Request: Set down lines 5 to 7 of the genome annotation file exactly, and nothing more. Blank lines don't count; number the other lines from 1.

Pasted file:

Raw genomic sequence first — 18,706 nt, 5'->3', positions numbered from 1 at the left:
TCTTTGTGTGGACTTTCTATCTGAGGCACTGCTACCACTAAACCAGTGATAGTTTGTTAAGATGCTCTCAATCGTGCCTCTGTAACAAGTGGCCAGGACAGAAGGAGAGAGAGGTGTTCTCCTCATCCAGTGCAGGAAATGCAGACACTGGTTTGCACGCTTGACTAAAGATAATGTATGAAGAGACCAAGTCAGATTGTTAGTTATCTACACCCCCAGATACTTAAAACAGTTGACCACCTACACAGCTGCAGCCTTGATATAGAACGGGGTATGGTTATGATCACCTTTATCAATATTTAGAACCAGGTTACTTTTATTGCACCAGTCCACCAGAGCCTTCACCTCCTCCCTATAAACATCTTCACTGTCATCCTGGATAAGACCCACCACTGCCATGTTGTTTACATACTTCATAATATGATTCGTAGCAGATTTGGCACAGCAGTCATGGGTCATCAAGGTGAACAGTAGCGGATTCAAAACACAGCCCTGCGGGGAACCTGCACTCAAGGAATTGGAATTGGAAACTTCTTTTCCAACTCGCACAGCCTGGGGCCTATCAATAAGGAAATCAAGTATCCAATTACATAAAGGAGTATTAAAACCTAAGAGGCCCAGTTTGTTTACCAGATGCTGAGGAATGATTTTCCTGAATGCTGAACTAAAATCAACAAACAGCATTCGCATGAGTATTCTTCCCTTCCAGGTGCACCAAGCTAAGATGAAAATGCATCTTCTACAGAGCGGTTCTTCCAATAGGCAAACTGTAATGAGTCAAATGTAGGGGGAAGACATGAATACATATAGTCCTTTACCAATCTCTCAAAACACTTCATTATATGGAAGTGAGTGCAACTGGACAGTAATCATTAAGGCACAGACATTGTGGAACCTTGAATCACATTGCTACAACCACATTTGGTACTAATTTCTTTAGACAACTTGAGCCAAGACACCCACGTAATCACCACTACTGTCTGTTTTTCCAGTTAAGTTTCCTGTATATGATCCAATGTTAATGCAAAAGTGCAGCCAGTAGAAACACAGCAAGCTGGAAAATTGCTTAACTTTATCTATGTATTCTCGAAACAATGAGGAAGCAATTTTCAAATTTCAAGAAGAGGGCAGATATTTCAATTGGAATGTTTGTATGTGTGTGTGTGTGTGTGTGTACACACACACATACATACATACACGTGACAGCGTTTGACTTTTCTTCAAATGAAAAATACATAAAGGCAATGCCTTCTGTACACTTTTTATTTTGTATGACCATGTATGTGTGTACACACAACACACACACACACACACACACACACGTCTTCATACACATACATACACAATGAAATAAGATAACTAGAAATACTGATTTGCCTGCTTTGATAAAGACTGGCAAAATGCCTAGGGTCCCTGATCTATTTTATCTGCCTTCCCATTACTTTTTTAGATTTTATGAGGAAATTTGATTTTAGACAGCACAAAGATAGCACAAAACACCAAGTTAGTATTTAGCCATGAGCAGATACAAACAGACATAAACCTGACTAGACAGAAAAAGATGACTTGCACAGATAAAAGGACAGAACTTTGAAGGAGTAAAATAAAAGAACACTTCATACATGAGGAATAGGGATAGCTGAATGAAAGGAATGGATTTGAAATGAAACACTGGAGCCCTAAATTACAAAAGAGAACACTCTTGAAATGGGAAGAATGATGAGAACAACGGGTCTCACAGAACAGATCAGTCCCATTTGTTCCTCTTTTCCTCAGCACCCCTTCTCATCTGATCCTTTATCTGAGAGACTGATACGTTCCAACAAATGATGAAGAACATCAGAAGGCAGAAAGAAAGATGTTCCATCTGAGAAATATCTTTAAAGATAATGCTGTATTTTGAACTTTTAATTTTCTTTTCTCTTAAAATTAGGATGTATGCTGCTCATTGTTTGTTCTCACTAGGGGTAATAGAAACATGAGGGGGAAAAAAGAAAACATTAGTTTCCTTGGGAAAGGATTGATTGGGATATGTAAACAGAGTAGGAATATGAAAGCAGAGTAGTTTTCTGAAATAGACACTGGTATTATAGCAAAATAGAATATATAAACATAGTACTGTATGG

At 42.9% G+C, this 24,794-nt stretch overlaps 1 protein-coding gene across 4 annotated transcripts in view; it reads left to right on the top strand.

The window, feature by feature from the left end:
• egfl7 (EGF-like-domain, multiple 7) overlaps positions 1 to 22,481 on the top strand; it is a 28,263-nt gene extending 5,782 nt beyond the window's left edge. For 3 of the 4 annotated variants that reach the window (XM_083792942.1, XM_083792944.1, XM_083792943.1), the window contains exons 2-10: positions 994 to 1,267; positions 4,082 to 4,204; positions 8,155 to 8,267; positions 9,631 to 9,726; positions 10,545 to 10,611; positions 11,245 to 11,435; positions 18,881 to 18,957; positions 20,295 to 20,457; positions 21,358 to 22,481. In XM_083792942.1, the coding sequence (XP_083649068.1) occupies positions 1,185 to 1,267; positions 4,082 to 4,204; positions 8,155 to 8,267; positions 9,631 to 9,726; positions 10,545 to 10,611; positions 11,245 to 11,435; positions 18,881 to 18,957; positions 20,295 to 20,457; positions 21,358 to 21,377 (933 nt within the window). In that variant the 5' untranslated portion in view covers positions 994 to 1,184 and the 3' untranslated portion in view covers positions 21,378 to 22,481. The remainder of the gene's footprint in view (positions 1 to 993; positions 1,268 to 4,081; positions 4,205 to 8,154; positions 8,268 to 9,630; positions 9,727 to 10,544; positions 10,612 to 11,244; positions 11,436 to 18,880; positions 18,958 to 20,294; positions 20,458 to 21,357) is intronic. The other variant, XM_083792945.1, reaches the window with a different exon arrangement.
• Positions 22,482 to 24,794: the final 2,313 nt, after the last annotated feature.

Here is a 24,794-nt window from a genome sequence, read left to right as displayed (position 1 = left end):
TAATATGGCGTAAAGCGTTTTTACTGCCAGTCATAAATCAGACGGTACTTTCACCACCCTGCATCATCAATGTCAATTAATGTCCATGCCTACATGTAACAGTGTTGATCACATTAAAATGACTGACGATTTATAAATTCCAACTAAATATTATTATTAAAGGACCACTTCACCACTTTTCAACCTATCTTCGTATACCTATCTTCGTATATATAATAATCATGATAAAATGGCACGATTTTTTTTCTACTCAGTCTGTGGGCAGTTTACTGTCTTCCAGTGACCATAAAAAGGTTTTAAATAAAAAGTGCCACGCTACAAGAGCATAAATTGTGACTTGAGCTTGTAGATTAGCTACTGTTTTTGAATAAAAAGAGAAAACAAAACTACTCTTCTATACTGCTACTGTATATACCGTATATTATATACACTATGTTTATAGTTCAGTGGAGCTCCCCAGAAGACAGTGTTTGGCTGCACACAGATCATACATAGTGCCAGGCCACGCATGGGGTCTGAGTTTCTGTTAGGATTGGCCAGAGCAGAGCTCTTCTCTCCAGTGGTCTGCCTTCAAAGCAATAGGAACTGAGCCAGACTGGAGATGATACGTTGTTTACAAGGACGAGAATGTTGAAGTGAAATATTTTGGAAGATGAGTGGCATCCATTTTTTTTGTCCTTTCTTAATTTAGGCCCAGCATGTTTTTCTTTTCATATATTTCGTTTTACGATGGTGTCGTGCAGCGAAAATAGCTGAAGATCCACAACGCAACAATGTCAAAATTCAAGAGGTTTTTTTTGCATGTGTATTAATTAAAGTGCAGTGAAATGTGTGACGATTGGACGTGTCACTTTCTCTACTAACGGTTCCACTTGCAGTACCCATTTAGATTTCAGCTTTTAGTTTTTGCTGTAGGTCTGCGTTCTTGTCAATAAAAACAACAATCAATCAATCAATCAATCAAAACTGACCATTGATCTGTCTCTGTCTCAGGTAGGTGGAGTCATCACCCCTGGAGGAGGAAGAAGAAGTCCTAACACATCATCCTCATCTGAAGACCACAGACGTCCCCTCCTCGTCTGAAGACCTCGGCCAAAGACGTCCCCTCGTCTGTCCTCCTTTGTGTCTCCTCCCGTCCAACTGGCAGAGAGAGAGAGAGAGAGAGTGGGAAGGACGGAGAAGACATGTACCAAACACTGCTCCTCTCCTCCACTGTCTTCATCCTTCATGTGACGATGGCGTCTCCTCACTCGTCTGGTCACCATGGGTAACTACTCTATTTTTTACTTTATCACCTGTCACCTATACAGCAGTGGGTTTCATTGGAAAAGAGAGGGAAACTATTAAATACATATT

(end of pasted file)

• egfl7 (EGF-like-domain, multiple 7) overlaps positions 1 to 22,481 on the top strand; it is a 28,263-nt gene extending 5,782 nt beyond the window's left edge. For 3 of the 4 annotated variants that reach the window (XM_083792942.1, XM_083792944.1, XM_083792943.1), the window contains exons 2-10: positions 994 to 1,267; positions 4,082 to 4,204; positions 8,155 to 8,267; positions 9,631 to 9,726; positions 10,545 to 10,611; positions 11,245 to 11,435; positions 18,881 to 18,957; positions 20,295 to 20,457; positions 21,358 to 22,481. In XM_083792942.1, the coding sequence (XP_083649068.1) occupies positions 1,185 to 1,267; positions 4,082 to 4,204; positions 8,155 to 8,267; positions 9,631 to 9,726; positions 10,545 to 10,611; positions 11,245 to 11,435; positions 18,881 to 18,957; positions 20,295 to 20,457; positions 21,358 to 21,377 (933 nt within the window). In that variant the 5' untranslated portion in view covers positions 994 to 1,184 and the 3' untranslated portion in view covers positions 21,378 to 22,481. The remainder of the gene's footprint in view (positions 1 to 993; positions 1,268 to 4,081; positions 4,205 to 8,154; positions 8,268 to 9,630; positions 9,727 to 10,544; positions 10,612 to 11,244; positions 11,436 to 18,880; positions 18,958 to 20,294; positions 20,458 to 21,357) is intronic. The other variant, XM_083792945.1, reaches the window with a different exon arrangement.
• Positions 22,482 to 24,794: the final 2,313 nt, after the last annotated feature.

Here is a 24,794-nt window from a genome sequence, read left to right as displayed (position 1 = left end):